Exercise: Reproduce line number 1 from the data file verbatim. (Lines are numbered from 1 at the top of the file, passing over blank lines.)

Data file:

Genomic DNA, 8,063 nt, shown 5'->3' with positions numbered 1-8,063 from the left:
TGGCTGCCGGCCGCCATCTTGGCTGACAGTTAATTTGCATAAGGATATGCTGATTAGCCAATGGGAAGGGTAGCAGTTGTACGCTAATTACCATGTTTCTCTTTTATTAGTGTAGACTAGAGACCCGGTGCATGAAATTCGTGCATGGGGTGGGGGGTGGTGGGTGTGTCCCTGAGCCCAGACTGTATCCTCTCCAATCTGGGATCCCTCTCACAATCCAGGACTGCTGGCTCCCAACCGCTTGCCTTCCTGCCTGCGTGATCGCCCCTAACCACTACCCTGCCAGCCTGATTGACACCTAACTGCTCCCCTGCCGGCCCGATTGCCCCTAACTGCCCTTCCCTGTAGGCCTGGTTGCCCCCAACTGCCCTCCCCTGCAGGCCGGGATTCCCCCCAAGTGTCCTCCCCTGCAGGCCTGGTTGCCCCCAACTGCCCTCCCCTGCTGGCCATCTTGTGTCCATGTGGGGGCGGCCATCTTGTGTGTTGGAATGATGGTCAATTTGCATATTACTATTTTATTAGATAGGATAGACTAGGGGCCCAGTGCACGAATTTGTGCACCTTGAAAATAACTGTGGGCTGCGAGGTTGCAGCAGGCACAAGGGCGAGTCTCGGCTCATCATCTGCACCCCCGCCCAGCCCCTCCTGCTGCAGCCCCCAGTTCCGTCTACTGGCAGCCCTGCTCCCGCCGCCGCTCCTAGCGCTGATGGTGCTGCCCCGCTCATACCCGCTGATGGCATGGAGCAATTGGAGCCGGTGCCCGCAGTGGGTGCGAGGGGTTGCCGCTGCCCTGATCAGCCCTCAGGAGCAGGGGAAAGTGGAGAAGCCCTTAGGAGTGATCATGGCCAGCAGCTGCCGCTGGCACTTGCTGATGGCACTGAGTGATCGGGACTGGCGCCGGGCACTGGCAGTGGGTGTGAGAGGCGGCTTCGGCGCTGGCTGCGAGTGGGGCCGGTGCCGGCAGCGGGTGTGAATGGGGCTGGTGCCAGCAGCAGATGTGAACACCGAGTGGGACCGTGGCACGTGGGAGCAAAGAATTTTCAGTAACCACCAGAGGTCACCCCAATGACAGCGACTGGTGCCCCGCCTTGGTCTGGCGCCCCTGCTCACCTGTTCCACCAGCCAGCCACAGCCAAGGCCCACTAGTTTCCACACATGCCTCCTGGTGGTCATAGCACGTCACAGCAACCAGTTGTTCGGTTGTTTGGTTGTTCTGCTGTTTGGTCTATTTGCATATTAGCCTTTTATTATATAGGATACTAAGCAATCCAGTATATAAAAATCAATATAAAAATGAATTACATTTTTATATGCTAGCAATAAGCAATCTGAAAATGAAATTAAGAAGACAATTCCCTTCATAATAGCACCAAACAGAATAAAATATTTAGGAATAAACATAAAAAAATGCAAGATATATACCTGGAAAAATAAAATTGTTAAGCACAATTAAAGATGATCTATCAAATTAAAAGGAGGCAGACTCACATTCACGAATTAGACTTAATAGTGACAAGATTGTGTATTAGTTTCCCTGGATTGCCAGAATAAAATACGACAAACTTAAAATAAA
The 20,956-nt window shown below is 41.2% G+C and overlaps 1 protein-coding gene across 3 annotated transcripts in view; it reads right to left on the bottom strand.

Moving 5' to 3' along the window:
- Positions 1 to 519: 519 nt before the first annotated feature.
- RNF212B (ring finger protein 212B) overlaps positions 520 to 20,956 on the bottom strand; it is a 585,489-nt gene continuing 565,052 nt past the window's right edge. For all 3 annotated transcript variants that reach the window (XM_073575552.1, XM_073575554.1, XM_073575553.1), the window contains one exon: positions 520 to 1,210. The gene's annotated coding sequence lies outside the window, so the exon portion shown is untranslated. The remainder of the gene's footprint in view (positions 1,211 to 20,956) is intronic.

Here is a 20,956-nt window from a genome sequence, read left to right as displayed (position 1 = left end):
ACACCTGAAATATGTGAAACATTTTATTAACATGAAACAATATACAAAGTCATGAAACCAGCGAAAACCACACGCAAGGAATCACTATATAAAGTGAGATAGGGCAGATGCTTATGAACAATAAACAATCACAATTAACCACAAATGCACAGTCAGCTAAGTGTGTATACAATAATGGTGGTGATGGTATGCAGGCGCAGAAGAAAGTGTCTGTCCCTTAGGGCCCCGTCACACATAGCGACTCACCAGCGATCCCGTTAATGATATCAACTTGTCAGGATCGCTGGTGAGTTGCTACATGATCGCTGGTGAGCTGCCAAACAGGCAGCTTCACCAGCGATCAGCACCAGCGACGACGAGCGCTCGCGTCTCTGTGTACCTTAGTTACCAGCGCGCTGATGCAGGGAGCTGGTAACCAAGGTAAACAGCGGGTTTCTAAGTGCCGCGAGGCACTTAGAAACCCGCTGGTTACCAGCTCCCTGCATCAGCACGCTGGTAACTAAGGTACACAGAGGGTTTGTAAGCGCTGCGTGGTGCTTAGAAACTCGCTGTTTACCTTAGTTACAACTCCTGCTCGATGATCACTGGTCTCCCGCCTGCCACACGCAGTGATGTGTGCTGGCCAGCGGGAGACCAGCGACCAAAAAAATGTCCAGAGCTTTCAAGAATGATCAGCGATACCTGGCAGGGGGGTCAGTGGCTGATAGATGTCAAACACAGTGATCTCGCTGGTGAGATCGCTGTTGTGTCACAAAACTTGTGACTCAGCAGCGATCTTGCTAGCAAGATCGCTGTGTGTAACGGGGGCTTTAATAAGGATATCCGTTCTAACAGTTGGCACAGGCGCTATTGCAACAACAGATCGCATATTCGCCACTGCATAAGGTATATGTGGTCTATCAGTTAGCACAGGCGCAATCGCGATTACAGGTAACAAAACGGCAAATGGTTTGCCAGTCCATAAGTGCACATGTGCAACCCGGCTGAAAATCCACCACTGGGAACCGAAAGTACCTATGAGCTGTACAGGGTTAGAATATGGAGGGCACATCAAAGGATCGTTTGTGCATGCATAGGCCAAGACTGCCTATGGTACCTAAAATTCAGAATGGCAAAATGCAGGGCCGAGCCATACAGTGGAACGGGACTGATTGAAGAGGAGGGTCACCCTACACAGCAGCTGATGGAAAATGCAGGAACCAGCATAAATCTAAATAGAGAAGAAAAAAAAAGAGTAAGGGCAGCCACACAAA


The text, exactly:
Genomic DNA, 8,063 nt, shown 5'->3' with positions numbered 1-8,063 from the left: